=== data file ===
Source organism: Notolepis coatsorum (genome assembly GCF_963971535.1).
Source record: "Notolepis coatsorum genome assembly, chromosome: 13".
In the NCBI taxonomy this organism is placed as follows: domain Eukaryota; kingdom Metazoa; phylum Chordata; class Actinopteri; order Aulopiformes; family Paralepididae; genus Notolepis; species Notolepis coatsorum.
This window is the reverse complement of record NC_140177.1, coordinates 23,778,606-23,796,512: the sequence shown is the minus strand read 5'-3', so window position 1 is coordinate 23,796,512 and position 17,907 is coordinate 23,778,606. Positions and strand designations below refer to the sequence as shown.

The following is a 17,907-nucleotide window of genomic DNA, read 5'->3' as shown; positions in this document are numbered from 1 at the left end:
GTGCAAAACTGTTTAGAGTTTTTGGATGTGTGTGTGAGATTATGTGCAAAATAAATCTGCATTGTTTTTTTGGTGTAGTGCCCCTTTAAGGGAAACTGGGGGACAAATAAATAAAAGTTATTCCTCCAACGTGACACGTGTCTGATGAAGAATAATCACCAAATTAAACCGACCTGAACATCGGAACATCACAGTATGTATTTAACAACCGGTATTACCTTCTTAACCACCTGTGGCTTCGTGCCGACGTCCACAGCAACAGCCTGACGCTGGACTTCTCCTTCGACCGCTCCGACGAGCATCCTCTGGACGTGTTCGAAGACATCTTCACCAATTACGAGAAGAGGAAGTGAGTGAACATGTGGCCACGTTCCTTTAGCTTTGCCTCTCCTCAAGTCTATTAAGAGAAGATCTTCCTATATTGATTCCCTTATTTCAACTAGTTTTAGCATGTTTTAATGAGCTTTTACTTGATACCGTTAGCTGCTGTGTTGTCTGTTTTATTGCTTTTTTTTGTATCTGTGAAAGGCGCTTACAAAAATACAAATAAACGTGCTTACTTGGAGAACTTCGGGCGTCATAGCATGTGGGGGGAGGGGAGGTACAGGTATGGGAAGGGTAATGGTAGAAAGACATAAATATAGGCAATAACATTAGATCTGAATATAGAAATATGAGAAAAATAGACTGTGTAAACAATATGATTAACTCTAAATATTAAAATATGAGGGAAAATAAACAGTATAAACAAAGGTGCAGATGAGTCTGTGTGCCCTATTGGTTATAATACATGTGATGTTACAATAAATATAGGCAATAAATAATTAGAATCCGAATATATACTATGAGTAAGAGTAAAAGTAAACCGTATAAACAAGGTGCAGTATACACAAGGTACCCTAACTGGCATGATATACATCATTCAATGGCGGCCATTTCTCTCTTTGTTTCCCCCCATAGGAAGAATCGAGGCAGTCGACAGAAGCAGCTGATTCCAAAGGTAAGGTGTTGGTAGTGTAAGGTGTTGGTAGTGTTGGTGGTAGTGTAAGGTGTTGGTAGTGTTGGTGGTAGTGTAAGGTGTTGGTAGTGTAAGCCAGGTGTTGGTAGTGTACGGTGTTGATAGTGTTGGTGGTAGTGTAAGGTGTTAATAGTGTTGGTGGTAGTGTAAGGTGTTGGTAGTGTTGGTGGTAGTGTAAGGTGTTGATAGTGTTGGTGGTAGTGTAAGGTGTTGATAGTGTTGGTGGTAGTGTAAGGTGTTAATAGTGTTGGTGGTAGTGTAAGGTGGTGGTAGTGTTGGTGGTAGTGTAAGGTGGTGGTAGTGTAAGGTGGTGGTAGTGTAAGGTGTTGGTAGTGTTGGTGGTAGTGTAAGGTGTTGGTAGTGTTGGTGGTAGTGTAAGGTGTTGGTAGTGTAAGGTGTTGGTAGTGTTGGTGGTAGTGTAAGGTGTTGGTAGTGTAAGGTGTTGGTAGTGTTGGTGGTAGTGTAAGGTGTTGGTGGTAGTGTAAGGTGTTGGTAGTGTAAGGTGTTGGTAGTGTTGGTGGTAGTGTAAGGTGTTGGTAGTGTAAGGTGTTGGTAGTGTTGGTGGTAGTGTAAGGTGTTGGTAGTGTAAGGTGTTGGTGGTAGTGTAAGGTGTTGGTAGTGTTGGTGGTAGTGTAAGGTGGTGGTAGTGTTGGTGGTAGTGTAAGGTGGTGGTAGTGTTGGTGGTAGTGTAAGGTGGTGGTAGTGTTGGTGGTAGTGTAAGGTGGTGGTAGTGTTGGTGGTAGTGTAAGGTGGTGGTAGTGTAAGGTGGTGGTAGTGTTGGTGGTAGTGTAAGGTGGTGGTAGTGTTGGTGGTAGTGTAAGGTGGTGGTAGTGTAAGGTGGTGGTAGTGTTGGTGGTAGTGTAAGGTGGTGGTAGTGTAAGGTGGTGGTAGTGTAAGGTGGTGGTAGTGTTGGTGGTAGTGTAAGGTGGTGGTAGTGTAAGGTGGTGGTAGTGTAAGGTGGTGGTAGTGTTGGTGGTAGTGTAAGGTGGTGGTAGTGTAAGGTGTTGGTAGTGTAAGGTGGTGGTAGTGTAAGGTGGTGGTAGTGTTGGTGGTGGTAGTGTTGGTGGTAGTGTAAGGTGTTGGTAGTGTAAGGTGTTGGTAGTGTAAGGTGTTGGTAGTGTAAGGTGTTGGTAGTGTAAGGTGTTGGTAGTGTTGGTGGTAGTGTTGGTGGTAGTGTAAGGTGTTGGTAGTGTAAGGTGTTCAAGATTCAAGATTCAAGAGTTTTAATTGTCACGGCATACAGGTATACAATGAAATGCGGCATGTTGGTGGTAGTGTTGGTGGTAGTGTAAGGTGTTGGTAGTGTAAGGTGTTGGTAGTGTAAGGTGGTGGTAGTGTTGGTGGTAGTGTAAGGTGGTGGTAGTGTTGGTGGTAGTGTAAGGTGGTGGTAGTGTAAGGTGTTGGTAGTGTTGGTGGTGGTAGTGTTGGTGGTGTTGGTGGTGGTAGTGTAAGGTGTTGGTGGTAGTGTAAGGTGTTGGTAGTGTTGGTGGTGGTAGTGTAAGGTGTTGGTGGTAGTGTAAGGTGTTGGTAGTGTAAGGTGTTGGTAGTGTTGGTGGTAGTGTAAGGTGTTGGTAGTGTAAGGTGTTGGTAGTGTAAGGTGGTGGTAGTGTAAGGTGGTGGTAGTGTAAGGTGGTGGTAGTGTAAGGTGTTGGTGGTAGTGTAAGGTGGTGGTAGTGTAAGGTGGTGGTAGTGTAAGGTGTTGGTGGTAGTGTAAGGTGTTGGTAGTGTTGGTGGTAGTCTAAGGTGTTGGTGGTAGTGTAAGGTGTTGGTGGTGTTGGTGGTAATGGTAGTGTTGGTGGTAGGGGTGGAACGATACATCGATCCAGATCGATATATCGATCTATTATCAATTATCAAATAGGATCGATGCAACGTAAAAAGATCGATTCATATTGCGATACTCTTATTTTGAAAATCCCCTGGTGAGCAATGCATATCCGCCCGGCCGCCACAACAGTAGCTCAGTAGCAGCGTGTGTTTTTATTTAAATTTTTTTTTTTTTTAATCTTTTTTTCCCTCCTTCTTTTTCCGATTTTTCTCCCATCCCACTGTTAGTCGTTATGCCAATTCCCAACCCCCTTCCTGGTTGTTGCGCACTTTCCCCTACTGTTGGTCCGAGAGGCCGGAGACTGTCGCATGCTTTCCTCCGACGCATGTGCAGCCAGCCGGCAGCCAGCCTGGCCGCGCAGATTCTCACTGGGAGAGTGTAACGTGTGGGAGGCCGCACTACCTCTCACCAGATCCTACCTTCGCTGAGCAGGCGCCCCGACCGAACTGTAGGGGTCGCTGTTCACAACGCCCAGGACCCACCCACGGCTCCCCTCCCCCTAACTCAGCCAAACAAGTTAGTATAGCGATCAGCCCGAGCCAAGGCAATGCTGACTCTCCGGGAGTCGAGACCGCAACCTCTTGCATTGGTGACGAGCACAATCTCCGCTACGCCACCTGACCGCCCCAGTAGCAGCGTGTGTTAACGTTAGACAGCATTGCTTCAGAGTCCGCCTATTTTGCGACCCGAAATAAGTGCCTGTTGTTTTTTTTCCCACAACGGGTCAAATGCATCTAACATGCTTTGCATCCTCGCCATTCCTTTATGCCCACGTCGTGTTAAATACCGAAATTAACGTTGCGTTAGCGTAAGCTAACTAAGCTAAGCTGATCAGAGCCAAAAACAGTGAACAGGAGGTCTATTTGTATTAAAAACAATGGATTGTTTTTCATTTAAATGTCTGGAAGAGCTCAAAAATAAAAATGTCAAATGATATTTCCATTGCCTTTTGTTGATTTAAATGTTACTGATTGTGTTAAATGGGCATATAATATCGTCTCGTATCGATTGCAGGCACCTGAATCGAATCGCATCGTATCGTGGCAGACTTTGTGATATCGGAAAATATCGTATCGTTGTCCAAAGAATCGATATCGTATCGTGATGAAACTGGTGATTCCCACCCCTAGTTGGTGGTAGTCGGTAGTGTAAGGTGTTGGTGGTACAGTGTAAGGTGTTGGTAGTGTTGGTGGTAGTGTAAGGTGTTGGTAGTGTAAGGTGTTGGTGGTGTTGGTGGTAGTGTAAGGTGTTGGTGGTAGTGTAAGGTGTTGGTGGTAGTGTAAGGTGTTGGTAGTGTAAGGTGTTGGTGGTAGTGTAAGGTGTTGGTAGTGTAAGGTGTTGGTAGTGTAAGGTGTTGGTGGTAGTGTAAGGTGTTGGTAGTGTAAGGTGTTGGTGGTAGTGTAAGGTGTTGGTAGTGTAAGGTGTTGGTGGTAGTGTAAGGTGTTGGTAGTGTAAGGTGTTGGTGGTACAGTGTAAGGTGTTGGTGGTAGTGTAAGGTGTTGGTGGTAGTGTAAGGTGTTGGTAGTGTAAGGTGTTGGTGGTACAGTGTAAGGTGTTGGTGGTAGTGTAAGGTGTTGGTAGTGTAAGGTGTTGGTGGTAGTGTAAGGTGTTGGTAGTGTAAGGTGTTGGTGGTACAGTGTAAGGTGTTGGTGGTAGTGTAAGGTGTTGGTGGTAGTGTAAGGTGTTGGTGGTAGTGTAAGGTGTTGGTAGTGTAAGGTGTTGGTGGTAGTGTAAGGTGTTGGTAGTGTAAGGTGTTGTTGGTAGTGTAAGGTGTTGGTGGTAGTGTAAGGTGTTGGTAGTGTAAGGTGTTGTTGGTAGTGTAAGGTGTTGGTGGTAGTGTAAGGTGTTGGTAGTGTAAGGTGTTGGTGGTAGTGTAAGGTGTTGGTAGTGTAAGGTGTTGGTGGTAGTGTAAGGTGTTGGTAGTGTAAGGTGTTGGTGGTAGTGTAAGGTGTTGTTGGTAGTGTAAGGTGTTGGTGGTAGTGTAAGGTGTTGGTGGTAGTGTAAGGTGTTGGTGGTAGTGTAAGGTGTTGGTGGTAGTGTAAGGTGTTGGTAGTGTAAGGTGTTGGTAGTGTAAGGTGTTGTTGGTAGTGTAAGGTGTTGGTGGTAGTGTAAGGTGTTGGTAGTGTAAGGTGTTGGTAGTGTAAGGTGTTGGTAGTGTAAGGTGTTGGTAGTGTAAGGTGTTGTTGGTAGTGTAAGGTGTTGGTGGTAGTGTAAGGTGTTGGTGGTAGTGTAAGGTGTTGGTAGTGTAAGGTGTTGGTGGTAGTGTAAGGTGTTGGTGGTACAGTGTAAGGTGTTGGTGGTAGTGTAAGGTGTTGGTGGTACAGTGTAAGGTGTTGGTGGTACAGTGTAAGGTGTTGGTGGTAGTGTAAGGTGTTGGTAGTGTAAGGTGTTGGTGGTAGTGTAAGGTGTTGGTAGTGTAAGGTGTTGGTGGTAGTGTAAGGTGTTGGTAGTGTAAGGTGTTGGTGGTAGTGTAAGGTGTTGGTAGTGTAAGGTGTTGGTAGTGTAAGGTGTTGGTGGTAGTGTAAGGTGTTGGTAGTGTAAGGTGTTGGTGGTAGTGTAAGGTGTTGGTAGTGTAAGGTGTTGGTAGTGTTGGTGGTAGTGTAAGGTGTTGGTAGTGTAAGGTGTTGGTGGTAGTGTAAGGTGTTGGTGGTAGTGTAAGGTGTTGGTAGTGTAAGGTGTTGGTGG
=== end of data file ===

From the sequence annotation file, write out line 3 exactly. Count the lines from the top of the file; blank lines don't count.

In the NCBI taxonomy this organism is placed as follows: domain Eukaryota; kingdom Metazoa; phylum Chordata; class Actinopteri; order Aulopiformes; family Paralepididae; genus Notolepis; species Notolepis coatsorum.